Pirates sign Edinson Volquez for $5 million

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No doubt feeling pretty bullet proof after fixing Francisco Liriano the Pirates and pitching coach Ray Searage have taken on any even bigger reclamation projection in Edinson Volquez.

Ken Rosenthal of FOXSports.com reports that Volquez has agreed to a one-year, $5 million deal, which is pretty nice money for someone coming off a 5.71 ERA.

As a 24-year-old Volquez had a 3.21 ERA and 206 strikeouts in 196 innings, but injuries followed and in five years since then he’s failed to post a sub-4.00 ERA. He was a mess this year, issuing 4.1 walks per nine innings, uncorking 16 wild pitches, and allowing a league-high 108 earned runs in 170 innings.

Volquez still throws hard, averaging 92.5 miles per hour with his fastball, but at age 30 his raw stuff is no longer overpowering and his control has always been awful. If he turns into a mid-rotation starter or better for the Pirates … well, Searage deserves a huge raise.

Steven Matz likely to start season on DL; Zack Wheeler to adhere to innings limit

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Mets manager Terry Collins said on Wednesday, “It’s unlikely that [Steven Matz] will start the season with us.” The final spot in the Mets’ starting rotation will go to either Zack Wheeler or Seth Lugo, Newsday’s Marc Carig reports.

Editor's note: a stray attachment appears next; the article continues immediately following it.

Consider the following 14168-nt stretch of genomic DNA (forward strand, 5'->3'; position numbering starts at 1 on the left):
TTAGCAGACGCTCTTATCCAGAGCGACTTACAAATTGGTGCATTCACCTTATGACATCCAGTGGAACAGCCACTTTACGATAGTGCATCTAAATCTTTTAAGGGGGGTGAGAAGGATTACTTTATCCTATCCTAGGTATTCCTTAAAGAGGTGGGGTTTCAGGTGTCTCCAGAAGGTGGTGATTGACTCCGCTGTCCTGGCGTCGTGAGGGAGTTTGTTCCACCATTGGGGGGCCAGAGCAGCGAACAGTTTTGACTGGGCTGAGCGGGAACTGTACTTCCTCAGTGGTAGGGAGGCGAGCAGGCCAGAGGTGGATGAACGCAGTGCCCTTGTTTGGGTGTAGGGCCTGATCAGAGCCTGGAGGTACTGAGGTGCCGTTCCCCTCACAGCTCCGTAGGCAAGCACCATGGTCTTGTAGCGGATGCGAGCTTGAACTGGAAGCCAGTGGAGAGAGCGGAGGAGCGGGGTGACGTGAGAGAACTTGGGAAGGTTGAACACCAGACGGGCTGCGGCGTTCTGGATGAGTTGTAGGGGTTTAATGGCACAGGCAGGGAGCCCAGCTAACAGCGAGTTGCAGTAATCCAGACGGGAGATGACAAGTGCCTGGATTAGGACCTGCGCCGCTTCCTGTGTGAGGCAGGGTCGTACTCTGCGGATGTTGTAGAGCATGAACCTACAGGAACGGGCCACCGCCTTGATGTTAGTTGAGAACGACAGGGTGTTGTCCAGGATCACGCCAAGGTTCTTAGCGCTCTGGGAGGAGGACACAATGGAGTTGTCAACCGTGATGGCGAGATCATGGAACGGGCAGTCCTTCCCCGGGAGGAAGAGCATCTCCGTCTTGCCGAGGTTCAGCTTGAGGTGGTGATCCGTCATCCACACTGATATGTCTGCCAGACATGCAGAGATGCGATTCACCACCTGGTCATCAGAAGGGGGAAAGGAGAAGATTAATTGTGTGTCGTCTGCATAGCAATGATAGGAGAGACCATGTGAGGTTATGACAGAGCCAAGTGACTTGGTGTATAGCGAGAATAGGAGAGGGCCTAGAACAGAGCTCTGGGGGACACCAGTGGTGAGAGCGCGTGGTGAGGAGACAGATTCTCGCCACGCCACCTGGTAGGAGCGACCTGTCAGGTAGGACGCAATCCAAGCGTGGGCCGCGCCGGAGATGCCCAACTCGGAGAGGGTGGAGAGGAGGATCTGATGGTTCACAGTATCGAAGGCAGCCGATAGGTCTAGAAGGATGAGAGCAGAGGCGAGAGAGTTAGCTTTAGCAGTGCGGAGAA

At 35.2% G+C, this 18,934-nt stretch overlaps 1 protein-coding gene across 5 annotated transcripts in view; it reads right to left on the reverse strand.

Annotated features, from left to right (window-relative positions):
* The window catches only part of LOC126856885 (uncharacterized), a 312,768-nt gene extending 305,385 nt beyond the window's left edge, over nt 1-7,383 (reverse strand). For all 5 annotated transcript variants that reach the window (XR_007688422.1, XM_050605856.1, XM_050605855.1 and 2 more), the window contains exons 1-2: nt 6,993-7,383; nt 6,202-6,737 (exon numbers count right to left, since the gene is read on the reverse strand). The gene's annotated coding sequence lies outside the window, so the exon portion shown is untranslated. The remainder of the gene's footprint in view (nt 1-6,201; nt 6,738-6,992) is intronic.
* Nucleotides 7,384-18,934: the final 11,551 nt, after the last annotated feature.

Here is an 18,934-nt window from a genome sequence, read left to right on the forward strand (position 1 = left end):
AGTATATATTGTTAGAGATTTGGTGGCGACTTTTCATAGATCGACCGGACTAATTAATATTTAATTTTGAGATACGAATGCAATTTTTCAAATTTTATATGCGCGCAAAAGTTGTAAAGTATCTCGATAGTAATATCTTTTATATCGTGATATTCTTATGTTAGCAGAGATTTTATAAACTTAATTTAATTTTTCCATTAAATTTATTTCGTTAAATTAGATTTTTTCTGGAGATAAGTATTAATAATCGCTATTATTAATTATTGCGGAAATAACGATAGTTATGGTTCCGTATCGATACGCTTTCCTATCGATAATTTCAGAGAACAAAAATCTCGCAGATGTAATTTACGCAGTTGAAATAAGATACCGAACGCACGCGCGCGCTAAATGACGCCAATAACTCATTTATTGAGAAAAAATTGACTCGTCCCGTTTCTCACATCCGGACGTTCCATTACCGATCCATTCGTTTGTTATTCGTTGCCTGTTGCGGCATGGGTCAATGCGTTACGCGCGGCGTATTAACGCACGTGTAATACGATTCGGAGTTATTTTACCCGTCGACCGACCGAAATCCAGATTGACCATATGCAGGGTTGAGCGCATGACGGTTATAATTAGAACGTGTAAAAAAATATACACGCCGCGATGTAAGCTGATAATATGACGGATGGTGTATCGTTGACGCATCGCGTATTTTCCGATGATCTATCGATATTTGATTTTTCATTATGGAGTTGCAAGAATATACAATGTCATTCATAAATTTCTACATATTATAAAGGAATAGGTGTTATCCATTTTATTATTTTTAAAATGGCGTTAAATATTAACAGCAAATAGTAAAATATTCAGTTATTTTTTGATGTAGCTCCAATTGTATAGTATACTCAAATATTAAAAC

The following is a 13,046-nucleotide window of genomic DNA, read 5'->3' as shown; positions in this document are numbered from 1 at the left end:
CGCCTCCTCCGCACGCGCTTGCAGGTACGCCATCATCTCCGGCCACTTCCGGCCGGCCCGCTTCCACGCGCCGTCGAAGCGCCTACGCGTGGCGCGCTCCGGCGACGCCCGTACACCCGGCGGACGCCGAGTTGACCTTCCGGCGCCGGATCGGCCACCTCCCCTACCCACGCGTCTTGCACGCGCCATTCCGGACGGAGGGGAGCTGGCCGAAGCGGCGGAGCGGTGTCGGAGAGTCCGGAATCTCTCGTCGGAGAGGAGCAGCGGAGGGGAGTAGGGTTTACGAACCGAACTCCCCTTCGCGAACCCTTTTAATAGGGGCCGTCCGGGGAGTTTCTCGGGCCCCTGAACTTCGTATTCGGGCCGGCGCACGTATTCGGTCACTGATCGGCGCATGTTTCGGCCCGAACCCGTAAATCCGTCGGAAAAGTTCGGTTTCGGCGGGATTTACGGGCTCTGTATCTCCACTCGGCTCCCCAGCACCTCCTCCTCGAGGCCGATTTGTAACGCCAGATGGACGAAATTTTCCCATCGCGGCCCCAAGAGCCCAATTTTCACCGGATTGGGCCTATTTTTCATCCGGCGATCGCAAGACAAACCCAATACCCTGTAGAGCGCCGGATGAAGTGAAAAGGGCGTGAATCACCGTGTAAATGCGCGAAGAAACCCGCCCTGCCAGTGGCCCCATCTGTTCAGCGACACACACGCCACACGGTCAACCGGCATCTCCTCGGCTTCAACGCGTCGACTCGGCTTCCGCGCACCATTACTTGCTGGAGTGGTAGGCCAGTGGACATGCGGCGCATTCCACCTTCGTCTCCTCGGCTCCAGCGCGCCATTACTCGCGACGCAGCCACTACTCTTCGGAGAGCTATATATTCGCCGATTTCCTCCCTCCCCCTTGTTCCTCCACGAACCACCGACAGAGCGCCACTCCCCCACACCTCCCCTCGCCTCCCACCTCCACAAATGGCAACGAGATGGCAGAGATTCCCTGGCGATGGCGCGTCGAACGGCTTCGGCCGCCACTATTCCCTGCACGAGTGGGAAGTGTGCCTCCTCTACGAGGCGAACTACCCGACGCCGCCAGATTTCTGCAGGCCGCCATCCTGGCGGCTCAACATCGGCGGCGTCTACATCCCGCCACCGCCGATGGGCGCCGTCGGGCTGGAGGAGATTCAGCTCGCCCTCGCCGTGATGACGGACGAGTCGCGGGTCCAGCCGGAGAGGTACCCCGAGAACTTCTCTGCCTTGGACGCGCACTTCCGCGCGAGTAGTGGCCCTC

On Wheeler’s innings limit, assistant GM John Ricco said, “There’s going to be some number but we don’t exactly know what that is.” Wheeler missed the last two seasons after undergoing Tommy John surgery.

Neither Wheeler nor Lugo have had terrific springs as each carries a 5.11 and 5.56 Grapefruit League ERA, respectively. However, Carig notes that Wheeler has impressed simply by appearing healthy and brandishing a fastball that once again sits in the mid- to high-90’s. Lugo, meanwhile, proved crucial to the Mets last year, posting a 2.67 ERA across eight starts and nine relief appearances.

Rockies sign 30-year lease to stay in Coors Field

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Nick Groke of the Denver Post reports that the Rockies agreed to a $200 million, 30-year lease with the Metropolitan Baseball Stadium District, which is the state division that owns Coors Field. As part of the deal, the Rockies will lease and develop a plot of land south of the stadium, which will cost the team $125 million for 99 years.

As Groke points out, had the Rockies not reached a deal by Thursday, March 30, the lease would have rolled over for five more years.

Rockies owner Dick Monfort issued a statement, saying, “We are proud that Coors Field will continue to be a vital part of a vibrant city, drawing fans from near and far and making our Colorado residents proud.”

The Rockies moved into Coors Field in 1995. It is the National League’s third oldest stadium. In that span of time, the Rockies have made the playoffs three times, the last coming in 2009 when they lost in the NLDS to the Phillies. The Rockies were swept in the 2007 World Series by the Red Sox.